After last weekend’s Lie-Nielsen Hand Tool Event and the book release party for “The Anarchist’s Design Book,” my head was vapor-locked. I’m not built for that much social interaction. While it was great to meet and talk to everyone who came, I woke up Sunday morning somewhat zombified.
So after a big brunch, a group of us trekked down to the Shaker Village at Pleasant Hill, a quick 90-minute drive from my house. The stated reason for the visit: show furniture maker David Savage the place (his impressions of the place are here). But my motives were selfish. I needed to get my head on straight.
I’ve been visiting Pleasant Hill ever since we moved to Kentucky in 1993. And while I don’t build a lot of Shaker furniture, the furniture and architecture are like food for me as a designer and builder. Making simple things that last was a key part of Shaker life.
Western Shakers don’t get as much attention as the East Coast colonies. The furniture is bulkier and, to some eyes, less refined. I think the Western Shaker design aesthetic simply reflects the landscape and is flavored by the frontier furniture that was more common on the edge of the civilized world.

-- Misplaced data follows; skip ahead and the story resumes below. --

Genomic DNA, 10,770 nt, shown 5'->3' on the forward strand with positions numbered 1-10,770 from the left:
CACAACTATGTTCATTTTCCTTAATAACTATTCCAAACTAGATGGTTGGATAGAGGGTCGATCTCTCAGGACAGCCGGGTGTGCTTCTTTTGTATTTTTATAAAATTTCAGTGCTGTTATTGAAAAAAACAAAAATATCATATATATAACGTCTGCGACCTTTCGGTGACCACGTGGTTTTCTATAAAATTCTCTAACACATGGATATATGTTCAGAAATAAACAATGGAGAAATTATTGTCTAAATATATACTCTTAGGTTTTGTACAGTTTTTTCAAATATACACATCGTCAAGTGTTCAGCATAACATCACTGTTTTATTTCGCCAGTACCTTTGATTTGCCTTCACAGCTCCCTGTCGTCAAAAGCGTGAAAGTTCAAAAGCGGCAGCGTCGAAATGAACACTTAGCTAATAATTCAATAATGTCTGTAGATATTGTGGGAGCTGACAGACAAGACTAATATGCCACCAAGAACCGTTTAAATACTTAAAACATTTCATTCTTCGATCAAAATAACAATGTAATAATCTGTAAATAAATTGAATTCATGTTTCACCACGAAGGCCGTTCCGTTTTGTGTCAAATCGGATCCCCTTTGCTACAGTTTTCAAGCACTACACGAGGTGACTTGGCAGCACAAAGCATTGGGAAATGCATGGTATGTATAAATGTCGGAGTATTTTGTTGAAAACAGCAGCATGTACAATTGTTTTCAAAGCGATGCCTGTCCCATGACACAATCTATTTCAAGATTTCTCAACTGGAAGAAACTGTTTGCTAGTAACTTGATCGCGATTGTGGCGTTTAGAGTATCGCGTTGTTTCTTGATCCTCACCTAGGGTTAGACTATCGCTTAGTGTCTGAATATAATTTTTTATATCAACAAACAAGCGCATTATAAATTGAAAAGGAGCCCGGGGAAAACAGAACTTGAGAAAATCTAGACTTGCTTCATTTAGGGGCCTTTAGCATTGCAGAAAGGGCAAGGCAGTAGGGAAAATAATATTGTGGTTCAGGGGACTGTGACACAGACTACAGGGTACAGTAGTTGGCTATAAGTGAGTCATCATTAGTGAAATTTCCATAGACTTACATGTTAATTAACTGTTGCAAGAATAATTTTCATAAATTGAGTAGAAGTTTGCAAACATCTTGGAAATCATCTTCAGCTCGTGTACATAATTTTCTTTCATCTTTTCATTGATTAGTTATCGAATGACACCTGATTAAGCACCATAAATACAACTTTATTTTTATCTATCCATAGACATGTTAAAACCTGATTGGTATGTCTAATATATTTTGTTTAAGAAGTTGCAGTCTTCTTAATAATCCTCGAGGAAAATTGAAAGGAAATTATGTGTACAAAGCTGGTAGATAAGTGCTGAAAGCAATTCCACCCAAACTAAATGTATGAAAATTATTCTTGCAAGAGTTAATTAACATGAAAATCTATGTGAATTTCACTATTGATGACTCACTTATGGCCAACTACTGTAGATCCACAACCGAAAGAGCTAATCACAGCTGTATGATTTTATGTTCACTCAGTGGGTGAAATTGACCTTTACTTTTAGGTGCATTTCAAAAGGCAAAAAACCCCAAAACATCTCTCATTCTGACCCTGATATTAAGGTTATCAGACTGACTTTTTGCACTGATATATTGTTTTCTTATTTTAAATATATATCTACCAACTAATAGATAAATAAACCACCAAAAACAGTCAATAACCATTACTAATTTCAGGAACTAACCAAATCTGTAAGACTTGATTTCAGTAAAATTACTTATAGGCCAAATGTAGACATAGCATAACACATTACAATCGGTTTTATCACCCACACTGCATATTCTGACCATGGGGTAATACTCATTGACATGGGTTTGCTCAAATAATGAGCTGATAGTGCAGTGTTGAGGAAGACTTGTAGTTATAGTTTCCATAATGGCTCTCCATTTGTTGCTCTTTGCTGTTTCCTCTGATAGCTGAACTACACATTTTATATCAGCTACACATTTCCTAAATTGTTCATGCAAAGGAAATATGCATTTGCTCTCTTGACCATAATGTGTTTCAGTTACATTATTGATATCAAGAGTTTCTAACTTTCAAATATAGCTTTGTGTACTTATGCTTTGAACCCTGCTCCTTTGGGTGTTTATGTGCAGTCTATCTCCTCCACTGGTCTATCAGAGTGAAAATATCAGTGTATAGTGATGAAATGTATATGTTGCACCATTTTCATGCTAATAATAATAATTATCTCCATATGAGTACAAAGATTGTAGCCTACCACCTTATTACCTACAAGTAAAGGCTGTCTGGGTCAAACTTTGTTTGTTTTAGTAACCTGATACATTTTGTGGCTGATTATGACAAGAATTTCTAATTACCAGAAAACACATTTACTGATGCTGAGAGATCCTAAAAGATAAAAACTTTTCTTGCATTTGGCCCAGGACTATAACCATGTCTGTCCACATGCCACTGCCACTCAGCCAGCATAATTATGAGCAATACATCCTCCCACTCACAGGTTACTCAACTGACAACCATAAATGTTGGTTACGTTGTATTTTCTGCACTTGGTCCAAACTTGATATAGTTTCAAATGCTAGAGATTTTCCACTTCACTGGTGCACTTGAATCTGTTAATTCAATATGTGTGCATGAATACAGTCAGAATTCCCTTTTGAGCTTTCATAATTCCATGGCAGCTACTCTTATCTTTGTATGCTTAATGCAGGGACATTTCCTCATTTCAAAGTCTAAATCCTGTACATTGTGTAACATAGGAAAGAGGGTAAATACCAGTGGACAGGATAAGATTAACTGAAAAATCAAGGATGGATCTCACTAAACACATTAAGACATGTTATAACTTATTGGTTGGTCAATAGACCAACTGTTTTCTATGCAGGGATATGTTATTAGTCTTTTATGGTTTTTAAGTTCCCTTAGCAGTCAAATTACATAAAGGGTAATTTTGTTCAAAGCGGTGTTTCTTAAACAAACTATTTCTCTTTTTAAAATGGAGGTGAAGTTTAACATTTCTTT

In any case, I love it. This trip I spent some time focusing on two of the workbenches at Pleasant Hill, which are unlike the benches at the East Coast colonies. You can read about those benches here and here.
I also focused on some of the scratched details around doors and on rails and stiles.
The attached gallery shows the things that caught my eye this time. But every visit is different.
— Christopher Schwarz